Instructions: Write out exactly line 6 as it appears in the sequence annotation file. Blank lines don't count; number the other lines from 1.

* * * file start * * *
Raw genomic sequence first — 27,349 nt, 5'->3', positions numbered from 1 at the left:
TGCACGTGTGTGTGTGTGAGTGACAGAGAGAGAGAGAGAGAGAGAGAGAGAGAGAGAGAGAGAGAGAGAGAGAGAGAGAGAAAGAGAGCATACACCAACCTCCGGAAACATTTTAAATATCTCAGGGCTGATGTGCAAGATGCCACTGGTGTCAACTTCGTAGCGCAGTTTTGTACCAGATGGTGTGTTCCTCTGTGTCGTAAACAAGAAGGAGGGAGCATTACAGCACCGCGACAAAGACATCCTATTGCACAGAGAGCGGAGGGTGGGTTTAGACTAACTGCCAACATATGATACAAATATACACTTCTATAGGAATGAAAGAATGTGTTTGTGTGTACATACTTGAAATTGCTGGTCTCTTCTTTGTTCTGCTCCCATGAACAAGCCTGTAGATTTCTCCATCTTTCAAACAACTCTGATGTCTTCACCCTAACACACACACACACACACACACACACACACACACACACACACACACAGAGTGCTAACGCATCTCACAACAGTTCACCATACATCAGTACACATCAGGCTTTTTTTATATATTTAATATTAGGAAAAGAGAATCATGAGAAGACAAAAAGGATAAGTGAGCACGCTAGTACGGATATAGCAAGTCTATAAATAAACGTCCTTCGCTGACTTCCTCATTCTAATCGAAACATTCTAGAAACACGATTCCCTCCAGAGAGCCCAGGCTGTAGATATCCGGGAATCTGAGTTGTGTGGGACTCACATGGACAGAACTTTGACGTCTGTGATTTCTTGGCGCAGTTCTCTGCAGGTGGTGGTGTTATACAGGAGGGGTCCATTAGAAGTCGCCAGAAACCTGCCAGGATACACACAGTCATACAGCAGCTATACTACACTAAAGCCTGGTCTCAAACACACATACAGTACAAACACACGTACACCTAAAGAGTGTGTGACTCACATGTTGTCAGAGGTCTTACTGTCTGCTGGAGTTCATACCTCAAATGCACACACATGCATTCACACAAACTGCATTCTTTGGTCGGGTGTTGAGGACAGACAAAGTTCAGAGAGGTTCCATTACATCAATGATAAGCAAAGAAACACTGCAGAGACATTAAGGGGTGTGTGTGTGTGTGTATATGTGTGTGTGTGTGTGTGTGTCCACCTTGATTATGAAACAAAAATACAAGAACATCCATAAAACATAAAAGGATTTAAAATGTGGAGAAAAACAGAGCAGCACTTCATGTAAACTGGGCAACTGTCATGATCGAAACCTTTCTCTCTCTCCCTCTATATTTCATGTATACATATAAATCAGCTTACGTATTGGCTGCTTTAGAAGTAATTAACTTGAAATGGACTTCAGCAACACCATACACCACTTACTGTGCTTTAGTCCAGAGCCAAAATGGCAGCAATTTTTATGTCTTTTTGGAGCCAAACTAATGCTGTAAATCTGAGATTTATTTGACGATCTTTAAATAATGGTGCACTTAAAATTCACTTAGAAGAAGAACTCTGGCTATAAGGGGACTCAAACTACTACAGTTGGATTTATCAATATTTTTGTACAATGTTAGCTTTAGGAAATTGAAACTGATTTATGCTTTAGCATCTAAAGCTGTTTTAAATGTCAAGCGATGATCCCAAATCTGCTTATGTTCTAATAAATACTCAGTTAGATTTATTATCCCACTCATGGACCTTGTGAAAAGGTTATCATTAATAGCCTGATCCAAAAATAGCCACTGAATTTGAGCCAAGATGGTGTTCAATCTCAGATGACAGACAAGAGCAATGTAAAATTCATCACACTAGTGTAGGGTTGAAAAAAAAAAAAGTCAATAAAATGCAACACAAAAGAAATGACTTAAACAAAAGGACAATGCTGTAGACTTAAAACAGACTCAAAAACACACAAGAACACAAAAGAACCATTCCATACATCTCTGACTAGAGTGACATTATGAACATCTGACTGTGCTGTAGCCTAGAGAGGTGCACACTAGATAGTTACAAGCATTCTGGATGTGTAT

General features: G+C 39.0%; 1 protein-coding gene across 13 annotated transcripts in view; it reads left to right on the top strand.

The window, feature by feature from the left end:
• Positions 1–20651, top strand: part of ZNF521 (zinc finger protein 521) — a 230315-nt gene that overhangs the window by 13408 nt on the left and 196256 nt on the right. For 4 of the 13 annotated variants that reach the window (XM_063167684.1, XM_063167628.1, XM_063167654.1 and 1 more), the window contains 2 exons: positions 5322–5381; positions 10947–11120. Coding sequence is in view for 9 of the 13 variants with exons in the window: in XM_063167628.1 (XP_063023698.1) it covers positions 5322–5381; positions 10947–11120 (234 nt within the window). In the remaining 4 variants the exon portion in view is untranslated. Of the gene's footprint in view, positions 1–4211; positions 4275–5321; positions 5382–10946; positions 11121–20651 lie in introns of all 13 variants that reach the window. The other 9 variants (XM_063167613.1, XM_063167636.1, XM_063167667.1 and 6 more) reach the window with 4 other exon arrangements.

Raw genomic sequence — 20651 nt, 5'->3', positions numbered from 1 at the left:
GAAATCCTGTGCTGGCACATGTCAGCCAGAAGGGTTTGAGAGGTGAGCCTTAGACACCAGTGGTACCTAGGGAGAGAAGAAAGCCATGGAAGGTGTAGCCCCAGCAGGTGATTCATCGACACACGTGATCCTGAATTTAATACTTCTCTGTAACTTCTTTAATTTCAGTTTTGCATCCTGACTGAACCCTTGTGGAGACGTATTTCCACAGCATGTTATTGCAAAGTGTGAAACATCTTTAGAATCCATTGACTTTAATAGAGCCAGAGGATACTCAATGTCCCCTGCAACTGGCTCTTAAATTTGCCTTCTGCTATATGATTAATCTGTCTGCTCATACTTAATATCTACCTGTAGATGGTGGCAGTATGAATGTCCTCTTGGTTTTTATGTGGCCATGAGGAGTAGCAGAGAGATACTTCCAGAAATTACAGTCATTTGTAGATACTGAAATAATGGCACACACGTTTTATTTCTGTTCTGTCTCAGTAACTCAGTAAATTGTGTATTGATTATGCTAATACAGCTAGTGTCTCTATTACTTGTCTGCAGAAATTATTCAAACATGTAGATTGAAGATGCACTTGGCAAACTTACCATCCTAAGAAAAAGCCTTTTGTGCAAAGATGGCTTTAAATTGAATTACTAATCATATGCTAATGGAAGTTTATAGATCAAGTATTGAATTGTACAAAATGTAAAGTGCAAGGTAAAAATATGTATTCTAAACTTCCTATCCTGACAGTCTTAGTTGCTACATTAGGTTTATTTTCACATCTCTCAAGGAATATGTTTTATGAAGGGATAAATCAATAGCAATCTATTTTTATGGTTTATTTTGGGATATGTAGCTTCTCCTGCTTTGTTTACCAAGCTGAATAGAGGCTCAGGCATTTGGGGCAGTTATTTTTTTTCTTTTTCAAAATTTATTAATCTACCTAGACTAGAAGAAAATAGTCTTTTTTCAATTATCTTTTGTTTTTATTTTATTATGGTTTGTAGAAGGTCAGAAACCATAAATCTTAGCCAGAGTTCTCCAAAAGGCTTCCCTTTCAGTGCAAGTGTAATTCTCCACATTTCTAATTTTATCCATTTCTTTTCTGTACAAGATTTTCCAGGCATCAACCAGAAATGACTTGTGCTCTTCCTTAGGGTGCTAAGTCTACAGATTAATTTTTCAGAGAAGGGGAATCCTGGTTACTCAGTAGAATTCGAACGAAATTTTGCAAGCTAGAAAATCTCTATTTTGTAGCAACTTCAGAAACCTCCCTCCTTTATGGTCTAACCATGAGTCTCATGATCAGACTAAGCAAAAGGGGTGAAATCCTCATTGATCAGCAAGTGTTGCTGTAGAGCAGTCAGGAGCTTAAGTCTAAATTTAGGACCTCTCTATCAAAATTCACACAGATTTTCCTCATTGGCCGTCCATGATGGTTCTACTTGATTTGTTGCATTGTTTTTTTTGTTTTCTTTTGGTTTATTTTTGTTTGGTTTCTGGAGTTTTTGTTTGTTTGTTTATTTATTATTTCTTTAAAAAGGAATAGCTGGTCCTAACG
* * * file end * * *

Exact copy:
Raw genomic sequence — 20651 nt, 5'->3', positions numbered from 1 at the left: